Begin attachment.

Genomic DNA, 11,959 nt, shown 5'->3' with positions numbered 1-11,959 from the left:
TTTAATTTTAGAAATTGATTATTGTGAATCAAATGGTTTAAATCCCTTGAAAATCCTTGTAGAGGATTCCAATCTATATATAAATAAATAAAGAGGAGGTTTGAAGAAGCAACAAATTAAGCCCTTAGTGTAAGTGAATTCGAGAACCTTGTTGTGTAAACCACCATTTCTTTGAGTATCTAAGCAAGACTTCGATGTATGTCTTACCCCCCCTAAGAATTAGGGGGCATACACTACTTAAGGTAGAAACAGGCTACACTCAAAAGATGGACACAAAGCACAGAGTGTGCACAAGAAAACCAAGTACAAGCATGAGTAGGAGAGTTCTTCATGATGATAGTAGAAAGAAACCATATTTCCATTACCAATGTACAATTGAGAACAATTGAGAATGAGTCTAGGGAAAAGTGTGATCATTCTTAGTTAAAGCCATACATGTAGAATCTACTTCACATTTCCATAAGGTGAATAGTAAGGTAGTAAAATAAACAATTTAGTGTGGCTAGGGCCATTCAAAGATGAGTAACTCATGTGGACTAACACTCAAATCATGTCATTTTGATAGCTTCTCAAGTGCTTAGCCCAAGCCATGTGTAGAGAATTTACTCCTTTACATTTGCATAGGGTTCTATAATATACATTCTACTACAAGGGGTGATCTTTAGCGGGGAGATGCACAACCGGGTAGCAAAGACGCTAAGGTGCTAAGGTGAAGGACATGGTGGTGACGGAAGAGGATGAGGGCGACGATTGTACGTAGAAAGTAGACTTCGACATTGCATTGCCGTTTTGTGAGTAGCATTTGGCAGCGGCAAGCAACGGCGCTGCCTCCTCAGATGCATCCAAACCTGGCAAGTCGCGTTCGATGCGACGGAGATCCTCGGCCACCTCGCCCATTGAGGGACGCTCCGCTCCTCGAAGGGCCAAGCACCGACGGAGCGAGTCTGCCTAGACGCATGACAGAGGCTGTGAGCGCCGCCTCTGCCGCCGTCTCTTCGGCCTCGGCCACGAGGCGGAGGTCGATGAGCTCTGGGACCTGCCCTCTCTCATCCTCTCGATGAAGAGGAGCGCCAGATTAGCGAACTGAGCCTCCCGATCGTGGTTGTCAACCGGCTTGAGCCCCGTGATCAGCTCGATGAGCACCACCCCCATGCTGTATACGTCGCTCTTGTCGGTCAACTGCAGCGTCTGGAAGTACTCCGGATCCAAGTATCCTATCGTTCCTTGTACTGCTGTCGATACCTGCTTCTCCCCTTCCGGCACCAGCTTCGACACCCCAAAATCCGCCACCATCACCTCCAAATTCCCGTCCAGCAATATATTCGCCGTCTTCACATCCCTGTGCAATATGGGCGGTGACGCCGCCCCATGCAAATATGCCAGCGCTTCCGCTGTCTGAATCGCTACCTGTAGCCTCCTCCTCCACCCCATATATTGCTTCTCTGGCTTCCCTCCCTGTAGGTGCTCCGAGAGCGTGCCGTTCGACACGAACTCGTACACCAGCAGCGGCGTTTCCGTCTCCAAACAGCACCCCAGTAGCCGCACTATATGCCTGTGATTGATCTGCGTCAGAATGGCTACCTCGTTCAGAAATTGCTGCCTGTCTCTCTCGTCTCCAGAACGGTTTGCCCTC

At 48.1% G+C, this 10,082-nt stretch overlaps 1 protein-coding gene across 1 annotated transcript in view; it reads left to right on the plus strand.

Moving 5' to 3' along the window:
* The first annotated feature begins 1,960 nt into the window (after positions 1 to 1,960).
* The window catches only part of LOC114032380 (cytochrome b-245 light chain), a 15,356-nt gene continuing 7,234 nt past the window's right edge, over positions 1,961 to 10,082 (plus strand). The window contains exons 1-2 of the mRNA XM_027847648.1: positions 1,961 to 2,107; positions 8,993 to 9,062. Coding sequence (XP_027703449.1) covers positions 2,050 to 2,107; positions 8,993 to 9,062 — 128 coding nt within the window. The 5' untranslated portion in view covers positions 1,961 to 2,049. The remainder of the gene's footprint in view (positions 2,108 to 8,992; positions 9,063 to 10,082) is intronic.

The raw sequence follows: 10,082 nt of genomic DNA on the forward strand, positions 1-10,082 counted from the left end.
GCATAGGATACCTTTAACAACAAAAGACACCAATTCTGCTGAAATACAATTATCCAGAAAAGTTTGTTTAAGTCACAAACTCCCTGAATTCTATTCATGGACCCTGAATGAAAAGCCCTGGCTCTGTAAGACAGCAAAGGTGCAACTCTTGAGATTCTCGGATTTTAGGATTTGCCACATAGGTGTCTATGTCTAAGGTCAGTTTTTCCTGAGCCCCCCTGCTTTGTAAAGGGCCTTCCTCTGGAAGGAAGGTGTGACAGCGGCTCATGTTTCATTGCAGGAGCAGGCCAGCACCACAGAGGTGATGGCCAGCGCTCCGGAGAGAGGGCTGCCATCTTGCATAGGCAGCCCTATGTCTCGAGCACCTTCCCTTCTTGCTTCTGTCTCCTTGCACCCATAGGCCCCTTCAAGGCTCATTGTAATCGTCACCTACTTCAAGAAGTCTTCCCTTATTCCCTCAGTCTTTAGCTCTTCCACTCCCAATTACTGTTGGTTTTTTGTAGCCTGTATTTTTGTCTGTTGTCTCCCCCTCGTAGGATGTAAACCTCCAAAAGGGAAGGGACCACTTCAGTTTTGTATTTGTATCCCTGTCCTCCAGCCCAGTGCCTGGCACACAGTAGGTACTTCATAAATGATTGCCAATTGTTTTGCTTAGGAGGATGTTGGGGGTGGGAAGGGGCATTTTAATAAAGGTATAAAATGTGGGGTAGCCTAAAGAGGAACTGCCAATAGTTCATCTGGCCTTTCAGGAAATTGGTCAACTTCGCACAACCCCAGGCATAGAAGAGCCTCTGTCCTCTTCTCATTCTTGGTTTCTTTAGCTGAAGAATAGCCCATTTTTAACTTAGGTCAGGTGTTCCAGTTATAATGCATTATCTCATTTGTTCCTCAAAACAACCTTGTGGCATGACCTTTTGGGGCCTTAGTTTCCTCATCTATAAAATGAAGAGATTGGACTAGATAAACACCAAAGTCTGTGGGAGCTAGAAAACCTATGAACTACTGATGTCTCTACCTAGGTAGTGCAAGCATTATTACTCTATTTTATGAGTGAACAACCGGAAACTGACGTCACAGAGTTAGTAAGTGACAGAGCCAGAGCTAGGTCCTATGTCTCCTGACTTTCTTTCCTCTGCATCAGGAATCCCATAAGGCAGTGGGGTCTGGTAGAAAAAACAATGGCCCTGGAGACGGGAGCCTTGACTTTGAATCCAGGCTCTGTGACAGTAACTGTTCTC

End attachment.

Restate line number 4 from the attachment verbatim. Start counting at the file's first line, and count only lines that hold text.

Moving 5' to 3' along the window: